Through a new joint venture with the Chartered Institute of Management Accountants, we developed the Chartered Global Management Accountant. The new designation, which will be available Jan. 31, recognizes the important role CPAs play in management accounting, provides an exciting new opportunity for AICPA members to showcase their skills and expertise worldwide, and further demonstrates to employers, clients and the public the ethics, commitment and strategic advice that CPAs offer on key business decisions and issues.

    These are just some of the AICPA's significant accomplishments this year on behalf of members and the public. Others, including the launch of an IFRS Certificate Program, a new series of SERVICE ORGANIZATION CONTROL REPORTSSM, the substantial progress that was made to make GAAS easier to read, understand and apply and more can be found in the AICPA's 2010-2011 Annual Report, "Change. Vision. Opportunity."

    We are pleased to have been able to celebrate this past year together. The AICPA looks forward to continuing to serve you.

  The Year's Top Ten 

Top 10 news stories clicked by SmartBrief readers in the past year.

  • Results based on number of times each story was clicked by readers. Due to the time span, some links may be broken.
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  Your Predictions 
  • Which event had the single greatest impact on you and your firm/company in 2011?
Financial regulatory reform
S&P downgrade of U.S. long-term debt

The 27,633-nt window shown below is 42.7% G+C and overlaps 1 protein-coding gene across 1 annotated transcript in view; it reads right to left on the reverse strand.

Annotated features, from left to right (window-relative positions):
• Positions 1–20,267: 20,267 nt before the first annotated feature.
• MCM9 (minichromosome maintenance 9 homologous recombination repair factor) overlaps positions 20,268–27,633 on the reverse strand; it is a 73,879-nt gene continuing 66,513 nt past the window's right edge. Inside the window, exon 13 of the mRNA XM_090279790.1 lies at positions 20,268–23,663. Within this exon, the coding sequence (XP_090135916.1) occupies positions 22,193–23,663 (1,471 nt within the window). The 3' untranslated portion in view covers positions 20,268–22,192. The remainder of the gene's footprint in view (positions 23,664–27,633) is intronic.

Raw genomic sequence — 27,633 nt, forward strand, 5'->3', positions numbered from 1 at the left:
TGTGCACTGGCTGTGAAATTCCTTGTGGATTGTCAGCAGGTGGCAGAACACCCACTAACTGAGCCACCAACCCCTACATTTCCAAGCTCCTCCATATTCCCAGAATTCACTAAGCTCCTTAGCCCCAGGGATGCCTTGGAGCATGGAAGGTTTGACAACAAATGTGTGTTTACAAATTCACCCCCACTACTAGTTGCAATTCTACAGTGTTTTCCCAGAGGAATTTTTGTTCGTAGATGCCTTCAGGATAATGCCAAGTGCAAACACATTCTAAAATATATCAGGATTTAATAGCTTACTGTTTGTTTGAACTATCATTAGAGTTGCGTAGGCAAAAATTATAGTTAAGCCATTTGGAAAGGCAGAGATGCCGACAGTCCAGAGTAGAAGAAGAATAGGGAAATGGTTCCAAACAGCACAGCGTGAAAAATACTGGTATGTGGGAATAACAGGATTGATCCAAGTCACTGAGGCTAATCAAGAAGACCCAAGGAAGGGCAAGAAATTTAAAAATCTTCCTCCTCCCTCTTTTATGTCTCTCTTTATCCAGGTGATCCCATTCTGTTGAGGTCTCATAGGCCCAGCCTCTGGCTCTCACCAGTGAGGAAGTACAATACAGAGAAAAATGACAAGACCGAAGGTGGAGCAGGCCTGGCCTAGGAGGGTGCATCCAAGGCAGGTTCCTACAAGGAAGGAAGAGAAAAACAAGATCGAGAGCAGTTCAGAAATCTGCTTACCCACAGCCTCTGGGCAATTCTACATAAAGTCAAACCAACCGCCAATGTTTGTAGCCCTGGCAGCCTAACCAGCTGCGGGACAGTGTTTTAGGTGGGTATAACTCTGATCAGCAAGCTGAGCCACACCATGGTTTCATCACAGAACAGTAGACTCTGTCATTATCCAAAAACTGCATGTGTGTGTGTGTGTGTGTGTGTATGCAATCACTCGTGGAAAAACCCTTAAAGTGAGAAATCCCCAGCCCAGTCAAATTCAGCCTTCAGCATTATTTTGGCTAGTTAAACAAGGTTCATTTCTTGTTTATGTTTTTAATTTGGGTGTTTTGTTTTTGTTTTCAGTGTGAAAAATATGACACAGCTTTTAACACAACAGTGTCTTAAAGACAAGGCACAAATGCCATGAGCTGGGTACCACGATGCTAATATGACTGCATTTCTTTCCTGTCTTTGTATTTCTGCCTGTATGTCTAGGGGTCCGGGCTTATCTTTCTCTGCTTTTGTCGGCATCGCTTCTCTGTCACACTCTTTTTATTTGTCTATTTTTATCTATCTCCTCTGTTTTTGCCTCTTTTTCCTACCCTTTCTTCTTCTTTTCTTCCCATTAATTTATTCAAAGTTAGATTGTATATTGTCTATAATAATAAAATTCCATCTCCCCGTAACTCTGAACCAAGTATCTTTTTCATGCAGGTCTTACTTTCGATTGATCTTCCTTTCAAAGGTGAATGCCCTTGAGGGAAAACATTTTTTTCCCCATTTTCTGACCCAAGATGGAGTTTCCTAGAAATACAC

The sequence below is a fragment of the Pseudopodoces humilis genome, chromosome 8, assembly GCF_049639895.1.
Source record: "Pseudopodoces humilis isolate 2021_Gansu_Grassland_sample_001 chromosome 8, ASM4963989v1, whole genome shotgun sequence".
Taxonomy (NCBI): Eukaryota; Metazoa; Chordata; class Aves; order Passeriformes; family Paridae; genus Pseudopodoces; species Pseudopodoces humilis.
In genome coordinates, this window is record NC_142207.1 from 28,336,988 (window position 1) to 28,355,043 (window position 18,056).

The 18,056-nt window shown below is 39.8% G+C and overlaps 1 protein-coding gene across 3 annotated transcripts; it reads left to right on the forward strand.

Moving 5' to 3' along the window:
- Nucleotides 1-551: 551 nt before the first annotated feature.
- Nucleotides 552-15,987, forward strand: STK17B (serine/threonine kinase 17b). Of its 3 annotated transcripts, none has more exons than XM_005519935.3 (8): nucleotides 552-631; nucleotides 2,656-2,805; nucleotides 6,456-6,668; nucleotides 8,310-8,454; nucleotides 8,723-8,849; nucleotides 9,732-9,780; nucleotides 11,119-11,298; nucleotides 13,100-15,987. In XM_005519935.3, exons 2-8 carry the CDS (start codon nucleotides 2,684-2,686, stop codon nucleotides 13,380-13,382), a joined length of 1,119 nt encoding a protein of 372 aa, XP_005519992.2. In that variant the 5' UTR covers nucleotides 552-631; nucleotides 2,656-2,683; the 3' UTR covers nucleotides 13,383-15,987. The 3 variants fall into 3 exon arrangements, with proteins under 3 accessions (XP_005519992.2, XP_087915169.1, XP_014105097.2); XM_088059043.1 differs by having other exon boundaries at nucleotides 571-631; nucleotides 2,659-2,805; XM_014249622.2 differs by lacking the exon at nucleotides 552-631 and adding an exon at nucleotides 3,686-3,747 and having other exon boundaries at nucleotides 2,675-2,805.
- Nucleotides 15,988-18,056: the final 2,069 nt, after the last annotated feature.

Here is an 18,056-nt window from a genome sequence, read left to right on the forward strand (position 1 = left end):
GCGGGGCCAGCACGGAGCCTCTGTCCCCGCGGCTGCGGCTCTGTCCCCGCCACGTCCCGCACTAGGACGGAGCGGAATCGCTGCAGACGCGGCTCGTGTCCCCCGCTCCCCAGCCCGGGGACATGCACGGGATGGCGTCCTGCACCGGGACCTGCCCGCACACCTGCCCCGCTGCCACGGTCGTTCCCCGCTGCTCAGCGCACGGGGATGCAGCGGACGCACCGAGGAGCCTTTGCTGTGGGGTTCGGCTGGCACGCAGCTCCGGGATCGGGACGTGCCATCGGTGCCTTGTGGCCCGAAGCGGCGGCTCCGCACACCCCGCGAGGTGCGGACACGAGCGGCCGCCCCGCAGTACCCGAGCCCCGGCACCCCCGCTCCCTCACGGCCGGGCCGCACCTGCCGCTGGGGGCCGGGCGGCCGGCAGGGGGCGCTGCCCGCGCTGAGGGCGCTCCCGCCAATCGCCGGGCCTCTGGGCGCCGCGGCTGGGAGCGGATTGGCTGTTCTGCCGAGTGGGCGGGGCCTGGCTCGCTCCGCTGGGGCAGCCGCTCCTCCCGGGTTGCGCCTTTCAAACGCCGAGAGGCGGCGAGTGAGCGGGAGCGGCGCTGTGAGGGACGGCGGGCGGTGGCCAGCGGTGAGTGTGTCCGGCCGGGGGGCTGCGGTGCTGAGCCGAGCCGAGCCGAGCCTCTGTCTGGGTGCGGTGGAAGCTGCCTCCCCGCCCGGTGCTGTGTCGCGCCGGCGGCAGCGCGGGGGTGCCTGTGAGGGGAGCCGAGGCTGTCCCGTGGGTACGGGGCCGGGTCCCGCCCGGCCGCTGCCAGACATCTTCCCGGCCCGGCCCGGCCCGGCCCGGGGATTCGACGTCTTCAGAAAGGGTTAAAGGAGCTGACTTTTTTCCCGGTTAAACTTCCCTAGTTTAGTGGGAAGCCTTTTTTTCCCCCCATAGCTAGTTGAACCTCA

Financial and business uncertainty
Implementation of part of health care reform
Economic sanctions on China

  • What do you think is most likely to happen to the economy in 2012?
Increased defaults in student-loan industry
U.S. trade war with China
European debt crisis escalates to other countries
A new recession or depression will occur
Continue with an uneven recovery

  • What is the most important issue for the CPA profession next year?
Future of private company financial reporting
FASB/IASB major convergence projects finalized
Incorporation of IFRS for U.S. public companies
Continued implementation of financial regulatory reform
Maintaining or expanding the firm/company
Staying on top of standards and new tax law

  • View the results of these polls in CPA Letter Daily's Special Report: Looking ahead to 2012, to be published Dec. 19.
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The American Institute of Certified Public Accountants, founded in 1887, is the world's largest organization representing the accounting profession, with nearly 370,000 members in 128 countries. AICPA members represent many areas of practice, including business and industry, public practice, government, education, and consulting; membership is also available to accounting students and CPA candidates. The AICPA sets ethical standards for the profession and U.S. auditing standards for audits of private companies, non-profit organizations, federal, state and local governments. It develops and grades the Uniform CPA Examination.